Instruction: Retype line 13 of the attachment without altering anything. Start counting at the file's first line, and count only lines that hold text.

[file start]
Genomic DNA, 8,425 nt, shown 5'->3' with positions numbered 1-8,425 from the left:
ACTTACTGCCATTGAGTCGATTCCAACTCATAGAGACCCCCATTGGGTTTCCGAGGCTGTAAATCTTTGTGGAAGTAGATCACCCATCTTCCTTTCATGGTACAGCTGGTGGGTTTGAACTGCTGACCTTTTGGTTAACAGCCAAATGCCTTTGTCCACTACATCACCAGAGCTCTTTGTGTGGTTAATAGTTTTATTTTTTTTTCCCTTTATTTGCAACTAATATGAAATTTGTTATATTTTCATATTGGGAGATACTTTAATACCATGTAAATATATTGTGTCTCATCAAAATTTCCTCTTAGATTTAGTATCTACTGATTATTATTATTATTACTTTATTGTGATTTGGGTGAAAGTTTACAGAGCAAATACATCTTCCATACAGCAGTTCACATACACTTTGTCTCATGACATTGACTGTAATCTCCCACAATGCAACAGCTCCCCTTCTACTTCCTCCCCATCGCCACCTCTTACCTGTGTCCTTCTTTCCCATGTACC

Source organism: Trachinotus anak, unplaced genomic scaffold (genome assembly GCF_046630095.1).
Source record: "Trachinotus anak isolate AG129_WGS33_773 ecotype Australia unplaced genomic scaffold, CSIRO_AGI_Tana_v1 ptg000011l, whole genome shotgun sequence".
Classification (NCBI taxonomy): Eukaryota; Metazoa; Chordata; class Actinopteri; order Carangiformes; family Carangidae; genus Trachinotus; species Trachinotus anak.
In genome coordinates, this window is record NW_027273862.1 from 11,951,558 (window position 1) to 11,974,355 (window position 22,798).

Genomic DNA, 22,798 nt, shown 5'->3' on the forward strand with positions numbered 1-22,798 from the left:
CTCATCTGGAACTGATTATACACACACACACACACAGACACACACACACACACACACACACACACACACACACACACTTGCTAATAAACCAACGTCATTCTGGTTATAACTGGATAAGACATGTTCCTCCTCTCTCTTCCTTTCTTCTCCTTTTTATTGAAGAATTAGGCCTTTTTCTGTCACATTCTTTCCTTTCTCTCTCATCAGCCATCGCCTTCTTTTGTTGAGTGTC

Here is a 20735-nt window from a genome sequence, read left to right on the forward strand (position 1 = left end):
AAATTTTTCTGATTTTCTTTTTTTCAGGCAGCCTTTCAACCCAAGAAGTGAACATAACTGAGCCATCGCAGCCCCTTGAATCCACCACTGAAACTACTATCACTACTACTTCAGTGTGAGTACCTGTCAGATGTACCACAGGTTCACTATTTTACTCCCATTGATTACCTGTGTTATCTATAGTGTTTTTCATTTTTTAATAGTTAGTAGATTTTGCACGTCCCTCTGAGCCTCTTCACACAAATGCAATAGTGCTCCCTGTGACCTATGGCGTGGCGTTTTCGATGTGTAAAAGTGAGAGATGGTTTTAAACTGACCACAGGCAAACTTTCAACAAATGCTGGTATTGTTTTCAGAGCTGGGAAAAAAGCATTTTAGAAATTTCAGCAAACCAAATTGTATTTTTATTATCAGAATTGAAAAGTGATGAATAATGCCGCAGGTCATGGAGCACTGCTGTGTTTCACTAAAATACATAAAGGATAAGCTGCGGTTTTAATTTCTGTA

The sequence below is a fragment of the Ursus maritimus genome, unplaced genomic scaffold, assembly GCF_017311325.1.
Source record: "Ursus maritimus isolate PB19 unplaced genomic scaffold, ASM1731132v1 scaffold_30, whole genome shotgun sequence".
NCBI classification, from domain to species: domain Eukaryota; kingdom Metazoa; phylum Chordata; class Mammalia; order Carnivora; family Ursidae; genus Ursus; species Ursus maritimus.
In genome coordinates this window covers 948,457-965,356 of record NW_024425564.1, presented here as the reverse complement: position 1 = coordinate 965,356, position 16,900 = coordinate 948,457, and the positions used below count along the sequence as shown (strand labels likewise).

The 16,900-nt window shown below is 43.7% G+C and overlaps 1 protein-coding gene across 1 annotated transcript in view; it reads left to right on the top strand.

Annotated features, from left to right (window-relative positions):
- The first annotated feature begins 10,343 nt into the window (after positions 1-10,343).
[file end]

NCBI classification, from domain to species: domain Eukaryota; kingdom Metazoa; phylum Chordata; class Mammalia; order Carnivora; family Ursidae; genus Ursus; species Ursus maritimus.